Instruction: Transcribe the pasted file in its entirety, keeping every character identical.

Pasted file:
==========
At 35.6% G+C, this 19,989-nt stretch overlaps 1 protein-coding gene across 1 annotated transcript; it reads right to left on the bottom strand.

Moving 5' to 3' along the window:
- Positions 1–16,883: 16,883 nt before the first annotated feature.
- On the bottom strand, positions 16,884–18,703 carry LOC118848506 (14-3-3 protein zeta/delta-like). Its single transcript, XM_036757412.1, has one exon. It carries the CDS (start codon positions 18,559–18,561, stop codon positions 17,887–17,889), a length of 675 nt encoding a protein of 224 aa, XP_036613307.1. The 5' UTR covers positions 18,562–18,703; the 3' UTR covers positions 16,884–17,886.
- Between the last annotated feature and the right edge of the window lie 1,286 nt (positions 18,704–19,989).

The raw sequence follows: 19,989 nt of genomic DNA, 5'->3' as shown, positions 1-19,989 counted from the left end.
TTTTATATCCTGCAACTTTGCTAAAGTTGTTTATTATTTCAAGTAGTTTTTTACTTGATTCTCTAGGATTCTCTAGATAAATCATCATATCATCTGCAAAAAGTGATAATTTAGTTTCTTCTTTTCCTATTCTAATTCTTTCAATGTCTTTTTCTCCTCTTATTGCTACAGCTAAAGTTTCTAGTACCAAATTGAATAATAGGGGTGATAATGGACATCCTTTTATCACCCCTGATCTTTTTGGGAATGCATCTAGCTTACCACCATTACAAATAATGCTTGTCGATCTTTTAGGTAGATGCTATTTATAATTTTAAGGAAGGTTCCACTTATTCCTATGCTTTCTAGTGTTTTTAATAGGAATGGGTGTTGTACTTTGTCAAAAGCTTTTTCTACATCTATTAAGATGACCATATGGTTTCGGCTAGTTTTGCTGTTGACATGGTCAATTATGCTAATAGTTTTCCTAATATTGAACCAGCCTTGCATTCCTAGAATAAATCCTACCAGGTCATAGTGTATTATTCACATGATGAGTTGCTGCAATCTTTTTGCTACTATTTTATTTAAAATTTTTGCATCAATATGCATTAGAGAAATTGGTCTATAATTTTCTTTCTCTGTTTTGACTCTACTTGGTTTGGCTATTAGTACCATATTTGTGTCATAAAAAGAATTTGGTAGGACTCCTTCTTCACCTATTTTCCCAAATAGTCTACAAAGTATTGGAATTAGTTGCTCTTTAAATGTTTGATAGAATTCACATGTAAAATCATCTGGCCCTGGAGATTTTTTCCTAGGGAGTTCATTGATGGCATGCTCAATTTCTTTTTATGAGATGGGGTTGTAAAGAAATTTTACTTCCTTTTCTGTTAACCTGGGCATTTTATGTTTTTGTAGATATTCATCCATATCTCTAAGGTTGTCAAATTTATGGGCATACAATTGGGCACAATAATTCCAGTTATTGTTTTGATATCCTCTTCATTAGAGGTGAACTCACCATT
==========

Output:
At 35.6% G+C, this 19,989-nt stretch overlaps 1 protein-coding gene across 1 annotated transcript; it reads right to left on the bottom strand.

Moving 5' to 3' along the window:
- Positions 1–16,883: 16,883 nt before the first annotated feature.
- On the bottom strand, positions 16,884–18,703 carry LOC118848506 (14-3-3 protein zeta/delta-like). Its single transcript, XM_036757412.1, has one exon. It carries the CDS (start codon positions 18,559–18,561, stop codon positions 17,887–17,889), a length of 675 nt encoding a protein of 224 aa, XP_036613307.1. The 5' UTR covers positions 18,562–18,703; the 3' UTR covers positions 16,884–17,886.
- Between the last annotated feature and the right edge of the window lie 1,286 nt (positions 18,704–19,989).

The raw sequence follows: 19,989 nt of genomic DNA, 5'->3' as shown, positions 1-19,989 counted from the left end.
TTTTATATCCTGCAACTTTGCTAAAGTTGTTTATTATTTCAAGTAGTTTTTTACTTGATTCTCTAGGATTCTCTAGATAAATCATCATATCATCTGCAAAAAGTGATAATTTAGTTTCTTCTTTTCCTATTCTAATTCTTTCAATGTCTTTTTCTCCTCTTATTGCTACAGCTAAAGTTTCTAGTACCAAATTGAATAATAGGGGTGATAATGGACATCCTTTTATCACCCCTGATCTTTTTGGGAATGCATCTAGCTTACCACCATTACAAATAATGCTTGTCGATCTTTTAGGTAGATGCTATTTATAATTTTAAGGAAGGTTCCACTTATTCCTATGCTTTCTAGTGTTTTTAATAGGAATGGGTGTTGTACTTTGTCAAAAGCTTTTTCTACATCTATTAAGATGACCATATGGTTTCGGCTAGTTTTGCTGTTGACATGGTCAATTATGCTAATAGTTTTCCTAATATTGAACCAGCCTTGCATTCCTAGAATAAATCCTACCAGGTCATAGTGTATTATTCACATGATGAGTTGCTGCAATCTTTTTGCTACTATTTTATTTAAAATTTTTGCATCAATATGCATTAGAGAAATTGGTCTATAATTTTCTTTCTCTGTTTTGACTCTACTTGGTTTGGCTATTAGTACCATATTTGTGTCATAAAAAGAATTTGGTAGGACTCCTTCTTCACCTATTTTCCCAAATAGTCTACAAAGTATTGGAATTAGTTGCTCTTTAAATGTTTGATAGAATTCACATGTAAAATCATCTGGCCCTGGAGATTTTTTCCTAGGGAGTTCATTGATGGCATGCTCAATTTCTTTTTATGAGATGGGGTTGTAAAGAAATTTTACTTCCTTTTCTGTTAACCTGGGCATTTTATGTTTTTGTAGATATTCATCCATATCTCTAAGGTTGTCAAATTTATGGGCATACAATTGGGCACAATAATTCCAGTTATTGTTTTGATATCCTCTTCATTAGAGGTGAACTCACCATT